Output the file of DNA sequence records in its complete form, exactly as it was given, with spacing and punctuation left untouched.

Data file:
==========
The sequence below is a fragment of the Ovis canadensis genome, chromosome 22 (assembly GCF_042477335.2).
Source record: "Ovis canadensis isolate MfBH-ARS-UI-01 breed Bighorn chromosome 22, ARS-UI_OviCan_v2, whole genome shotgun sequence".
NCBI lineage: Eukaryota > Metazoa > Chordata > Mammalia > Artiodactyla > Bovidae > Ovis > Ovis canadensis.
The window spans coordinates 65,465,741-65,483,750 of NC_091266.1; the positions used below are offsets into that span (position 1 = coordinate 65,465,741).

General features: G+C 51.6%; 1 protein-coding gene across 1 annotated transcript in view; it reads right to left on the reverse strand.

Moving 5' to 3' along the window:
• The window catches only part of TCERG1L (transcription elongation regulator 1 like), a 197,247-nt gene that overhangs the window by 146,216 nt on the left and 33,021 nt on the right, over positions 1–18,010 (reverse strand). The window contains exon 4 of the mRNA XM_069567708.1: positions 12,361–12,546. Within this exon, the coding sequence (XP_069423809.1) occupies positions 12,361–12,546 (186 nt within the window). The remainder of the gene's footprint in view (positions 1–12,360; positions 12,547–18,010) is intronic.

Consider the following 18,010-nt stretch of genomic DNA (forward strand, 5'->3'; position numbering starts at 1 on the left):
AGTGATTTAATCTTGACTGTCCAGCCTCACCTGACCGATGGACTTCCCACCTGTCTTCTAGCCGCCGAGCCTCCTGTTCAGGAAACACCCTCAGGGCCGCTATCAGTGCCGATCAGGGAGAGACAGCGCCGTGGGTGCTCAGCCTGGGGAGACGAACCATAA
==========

The sequence below is a fragment of the Ovis canadensis genome, chromosome 22 (assembly GCF_042477335.2).
Source record: "Ovis canadensis isolate MfBH-ARS-UI-01 breed Bighorn chromosome 22, ARS-UI_OviCan_v2, whole genome shotgun sequence".
NCBI lineage: Eukaryota > Metazoa > Chordata > Mammalia > Artiodactyla > Bovidae > Ovis > Ovis canadensis.
The window spans coordinates 65,465,741-65,483,750 of NC_091266.1; the positions used below are offsets into that span (position 1 = coordinate 65,465,741).

General features: G+C 51.6%; 1 protein-coding gene across 1 annotated transcript in view; it reads right to left on the reverse strand.

Moving 5' to 3' along the window:
• The window catches only part of TCERG1L (transcription elongation regulator 1 like), a 197,247-nt gene that overhangs the window by 146,216 nt on the left and 33,021 nt on the right, over positions 1–18,010 (reverse strand). The window contains exon 4 of the mRNA XM_069567708.1: positions 12,361–12,546. Within this exon, the coding sequence (XP_069423809.1) occupies positions 12,361–12,546 (186 nt within the window). The remainder of the gene's footprint in view (positions 1–12,360; positions 12,547–18,010) is intronic.

Consider the following 18,010-nt stretch of genomic DNA (forward strand, 5'->3'; position numbering starts at 1 on the left):
AGTGATTTAATCTTGACTGTCCAGCCTCACCTGACCGATGGACTTCCCACCTGTCTTCTAGCCGCCGAGCCTCCTGTTCAGGAAACACCCTCAGGGCCGCTATCAGTGCCGATCAGGGAGAGACAGCGCCGTGGGTGCTCAGCCTGGGGAGACGAACCATAA